With Algebra I often seen as a gateway course, online algebra classes can bridge the gap for rural students who are ready for advanced math but whose schools lack the resources for a formal class, according to the first federal longitudinal study of online algebra instruction.
The study, released today by the Regional Educational Laboratory Northeast and Islands, finds that 8th-graders taking a virtual algebra course performed better in algebra testing and were nearly twice as likely to take rigorous math courses by 10th grade as students who only had access to general 8th-grade math.
"The equity issue is really core to the study," said Jessica B. Heppen, lead author of the study and principal research analyst at the American Institutes for Research, which conducted the study with the Education Development Center, Inc., for REL-NEI. "Students from these small rural middle schools don't necessarily go on to small high schools, but to big regional high schools where many of their peers had access to a face-to-face algebra course."
Researchers tracked the math performance and course-taking trends of 1,885 students from 68 overwhelmingly rural schools in Maine and Vermont. Each school identified students prepared to take algebra in 8th grade during the 2008-09 school year, and then was randomly assigned to either have those students participate in a Class.com online Algebra I class or go through the normal hodgepodge of 8th grade math experience: a middle-school course including some algebra topics, dual-enrollment in a high school algebra class, or even reading an algebra book on their own at the back of the room.
The study found that algebra-ready 8th graders who participated in the online classes outperformed their peers in control schools on a 100-point test of algebra knowledge by 5.5 scale points, and 30 percent of students who took the virtual class scored above the midpoint of the test in algebra knowledge, compared to only 12 percent of students who took standard 8th-grade math.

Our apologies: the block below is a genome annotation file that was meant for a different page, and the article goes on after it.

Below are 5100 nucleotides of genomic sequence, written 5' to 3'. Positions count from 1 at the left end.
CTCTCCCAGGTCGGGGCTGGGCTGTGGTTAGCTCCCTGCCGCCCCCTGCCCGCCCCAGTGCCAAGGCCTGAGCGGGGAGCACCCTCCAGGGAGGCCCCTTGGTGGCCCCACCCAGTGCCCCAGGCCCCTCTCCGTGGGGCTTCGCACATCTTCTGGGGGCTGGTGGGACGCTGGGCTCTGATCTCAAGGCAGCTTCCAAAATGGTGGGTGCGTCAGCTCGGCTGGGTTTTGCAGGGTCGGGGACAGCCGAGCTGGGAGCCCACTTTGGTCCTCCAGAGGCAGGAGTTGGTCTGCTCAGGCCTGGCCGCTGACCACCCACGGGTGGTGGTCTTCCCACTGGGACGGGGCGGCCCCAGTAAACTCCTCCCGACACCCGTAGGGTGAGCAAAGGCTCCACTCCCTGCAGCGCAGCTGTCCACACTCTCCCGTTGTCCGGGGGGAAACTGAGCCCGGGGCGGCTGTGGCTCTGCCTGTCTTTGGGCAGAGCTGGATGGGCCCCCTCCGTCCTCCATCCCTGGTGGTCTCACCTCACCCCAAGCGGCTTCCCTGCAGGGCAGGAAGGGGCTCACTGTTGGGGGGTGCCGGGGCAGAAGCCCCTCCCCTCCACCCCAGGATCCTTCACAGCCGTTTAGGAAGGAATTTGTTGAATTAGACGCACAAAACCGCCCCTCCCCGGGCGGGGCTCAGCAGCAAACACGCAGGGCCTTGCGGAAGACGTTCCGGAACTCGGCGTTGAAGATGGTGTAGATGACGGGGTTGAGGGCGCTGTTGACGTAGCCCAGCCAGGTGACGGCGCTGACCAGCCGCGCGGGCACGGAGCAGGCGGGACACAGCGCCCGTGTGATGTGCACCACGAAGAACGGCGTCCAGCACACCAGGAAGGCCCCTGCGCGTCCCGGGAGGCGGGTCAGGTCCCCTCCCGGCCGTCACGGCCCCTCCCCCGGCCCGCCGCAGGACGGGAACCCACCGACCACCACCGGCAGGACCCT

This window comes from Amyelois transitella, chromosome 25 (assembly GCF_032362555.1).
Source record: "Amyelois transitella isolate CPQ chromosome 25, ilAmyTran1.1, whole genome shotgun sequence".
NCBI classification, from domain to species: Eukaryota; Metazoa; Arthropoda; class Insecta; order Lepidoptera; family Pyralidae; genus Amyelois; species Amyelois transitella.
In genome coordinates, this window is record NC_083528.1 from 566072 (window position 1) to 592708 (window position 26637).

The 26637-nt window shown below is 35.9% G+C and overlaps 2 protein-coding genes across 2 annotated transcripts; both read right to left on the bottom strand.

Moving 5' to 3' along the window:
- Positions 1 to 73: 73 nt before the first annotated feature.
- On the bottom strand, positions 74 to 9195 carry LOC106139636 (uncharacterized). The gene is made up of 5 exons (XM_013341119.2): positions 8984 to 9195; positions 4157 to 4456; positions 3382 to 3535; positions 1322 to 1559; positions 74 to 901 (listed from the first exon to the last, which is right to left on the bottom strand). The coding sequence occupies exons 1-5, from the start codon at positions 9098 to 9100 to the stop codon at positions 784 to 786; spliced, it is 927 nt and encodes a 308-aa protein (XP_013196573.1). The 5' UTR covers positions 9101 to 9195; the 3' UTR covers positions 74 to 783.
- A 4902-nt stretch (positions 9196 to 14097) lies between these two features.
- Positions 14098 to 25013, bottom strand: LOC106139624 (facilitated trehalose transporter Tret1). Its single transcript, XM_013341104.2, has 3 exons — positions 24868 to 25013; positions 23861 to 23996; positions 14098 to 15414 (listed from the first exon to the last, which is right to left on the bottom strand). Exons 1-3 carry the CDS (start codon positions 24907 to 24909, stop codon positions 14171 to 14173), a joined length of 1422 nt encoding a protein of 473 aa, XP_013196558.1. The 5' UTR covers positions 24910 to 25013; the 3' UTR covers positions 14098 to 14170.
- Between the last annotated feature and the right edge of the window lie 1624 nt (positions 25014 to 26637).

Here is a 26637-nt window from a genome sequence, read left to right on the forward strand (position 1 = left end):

That finding is even more significant, considering that only about half of the students who took the somewhat student-paced online course were able to complete all nine content units, and that more than 90 percent of the standard 8th grade math classes included algebra in at least half of their topics.
The structure of the online course may have contributed to the students' algebra mastery, according to Peggy Clements, study coauthor and EDC research scientist. "We know students who took the online course had to complete every topic in every unit and take a quiz in order to move on. ... They couldn't skip anything," she said. While students in the regular class may also have been exposed to algebra topics, she added, "we don't know in a face-to-face course if there is that same level of coverage."
Moreover, by the end of 9th grade, researchers found the students who had taken Algebra I online in 8th grade were nearly twice as likely to be taking a rigorous math track, including geometry and Algebra II by 10th grade. Students who had not had access to the online course, by contrast, were more likely to be doubling up on math classes in an attempt to catch up.
The study did not directly compare the effects of online to in-person algebra courses, but the findings highlight the potential of distance learning for students in any schools that cannot provide middle school algebra. That's a common problem for cash-and-staff-strapped rural schools: The study found 24 percent of rural schools nationwide do not offer Algebra I in grade 8, compared with 21 percent of urban schools and 9 percent of suburban schools.
"We know the critical importance of providing Algebra I to eighth graders who are ready to take the course," said Armando Vilaseca, Vermont's education commissioner and a member of REL-NEI's governing board, in a statement on the study. "The research makes a compelling case for extending access to an online version of Algebra I in schools that otherwise do not typically offer the course."